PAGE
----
This report describes statistically significant increases in the incidence rate of reported coccidioidomycosis in endemic states during 1998–2011 after adjusting for changes in population size and in age and sex distribution. Although the number of cases decreased in Arizona during 2007–2008 and in California during 2007–2009, incidence dramatically increased in 2010 and 2011. In 2011, coccidioidomycosis was the second most commonly reported nationally notifiable condition in Arizona and the fourth most commonly reported in California.
The reasons for the increases described in this report are unclear. Coccidioides exists in the soil and is sensitive to environmental changes; factors such as drought, rainfall, and temperature might have resulted in increased spore dispersal, and disruption of soil by human activity, such as construction, also might be a contributing factor.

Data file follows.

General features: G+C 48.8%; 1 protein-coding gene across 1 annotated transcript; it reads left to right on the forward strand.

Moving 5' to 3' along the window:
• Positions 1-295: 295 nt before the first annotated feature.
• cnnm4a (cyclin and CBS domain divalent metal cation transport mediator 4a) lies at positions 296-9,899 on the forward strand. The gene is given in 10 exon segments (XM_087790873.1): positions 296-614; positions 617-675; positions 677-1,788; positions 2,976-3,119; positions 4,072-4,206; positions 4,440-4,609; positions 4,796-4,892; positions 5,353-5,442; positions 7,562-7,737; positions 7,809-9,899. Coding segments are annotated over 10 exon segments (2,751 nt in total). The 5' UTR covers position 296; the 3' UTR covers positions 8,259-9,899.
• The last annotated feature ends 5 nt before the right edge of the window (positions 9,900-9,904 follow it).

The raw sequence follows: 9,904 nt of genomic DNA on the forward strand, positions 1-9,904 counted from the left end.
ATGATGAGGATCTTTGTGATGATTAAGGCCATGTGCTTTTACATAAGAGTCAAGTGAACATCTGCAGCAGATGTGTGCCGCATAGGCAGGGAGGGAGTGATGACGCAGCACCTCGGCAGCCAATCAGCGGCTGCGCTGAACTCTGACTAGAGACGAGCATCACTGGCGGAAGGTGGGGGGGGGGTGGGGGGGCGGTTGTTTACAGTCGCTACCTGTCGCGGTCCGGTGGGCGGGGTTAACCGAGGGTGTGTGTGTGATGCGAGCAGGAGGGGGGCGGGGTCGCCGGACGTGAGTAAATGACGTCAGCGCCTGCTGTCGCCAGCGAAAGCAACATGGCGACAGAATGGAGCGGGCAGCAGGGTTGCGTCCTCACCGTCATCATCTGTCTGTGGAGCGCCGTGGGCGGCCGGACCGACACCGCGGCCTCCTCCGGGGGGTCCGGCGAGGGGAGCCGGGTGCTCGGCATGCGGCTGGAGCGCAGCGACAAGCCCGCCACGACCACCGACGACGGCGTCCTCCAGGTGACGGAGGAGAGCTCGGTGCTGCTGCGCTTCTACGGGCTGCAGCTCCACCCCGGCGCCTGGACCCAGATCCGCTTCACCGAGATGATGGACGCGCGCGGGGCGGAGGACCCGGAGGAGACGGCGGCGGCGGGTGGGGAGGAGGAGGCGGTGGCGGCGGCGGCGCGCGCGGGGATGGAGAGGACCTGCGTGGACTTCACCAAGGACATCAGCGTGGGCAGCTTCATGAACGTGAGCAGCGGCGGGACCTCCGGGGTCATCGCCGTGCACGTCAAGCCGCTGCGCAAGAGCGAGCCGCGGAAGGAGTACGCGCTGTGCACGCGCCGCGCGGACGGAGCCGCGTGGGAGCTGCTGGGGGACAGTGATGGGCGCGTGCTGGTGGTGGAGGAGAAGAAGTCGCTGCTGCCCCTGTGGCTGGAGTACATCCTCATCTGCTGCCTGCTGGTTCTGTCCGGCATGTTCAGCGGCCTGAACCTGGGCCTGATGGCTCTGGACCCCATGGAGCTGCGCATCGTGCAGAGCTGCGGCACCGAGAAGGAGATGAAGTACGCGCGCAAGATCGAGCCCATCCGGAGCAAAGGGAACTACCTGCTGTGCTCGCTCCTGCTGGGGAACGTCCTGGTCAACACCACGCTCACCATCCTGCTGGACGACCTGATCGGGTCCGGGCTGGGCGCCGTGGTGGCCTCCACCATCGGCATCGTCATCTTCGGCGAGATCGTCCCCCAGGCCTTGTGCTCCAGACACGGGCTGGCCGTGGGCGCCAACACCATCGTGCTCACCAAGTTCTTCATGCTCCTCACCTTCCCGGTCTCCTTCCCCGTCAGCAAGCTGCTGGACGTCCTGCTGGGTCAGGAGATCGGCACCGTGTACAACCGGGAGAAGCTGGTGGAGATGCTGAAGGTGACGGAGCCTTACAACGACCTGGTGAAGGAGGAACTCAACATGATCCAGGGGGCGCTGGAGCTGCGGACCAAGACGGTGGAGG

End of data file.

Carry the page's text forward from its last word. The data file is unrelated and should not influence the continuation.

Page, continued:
Changes in surveillance methodology might have resulted in artifactual increases. California transitioned to a laboratory-based reporting system during 2010, which facilitated reporting and might account for the increase in reported cases in 2011. However, some highly endemic counties, such as Kern County, already had been using laboratory-based systems, so this cannot fully explain the recent increase. The observed increase in Arizona might be partially attributable to a 2009 change by a major commercial laboratory to conform its reporting practices to the 2008 CSTE case definition, whereby positive enzyme immunoassay (EIA) results were reported as cases without confirmation by immunodiffusion. One commercially available EIA test (Meridian Bioscience) commonly used to diagnose coccidioidomycosis has been described to have false-positive results in some instances, but the contribution of this phenomenon, if any, to the overall increase in cases is unknown.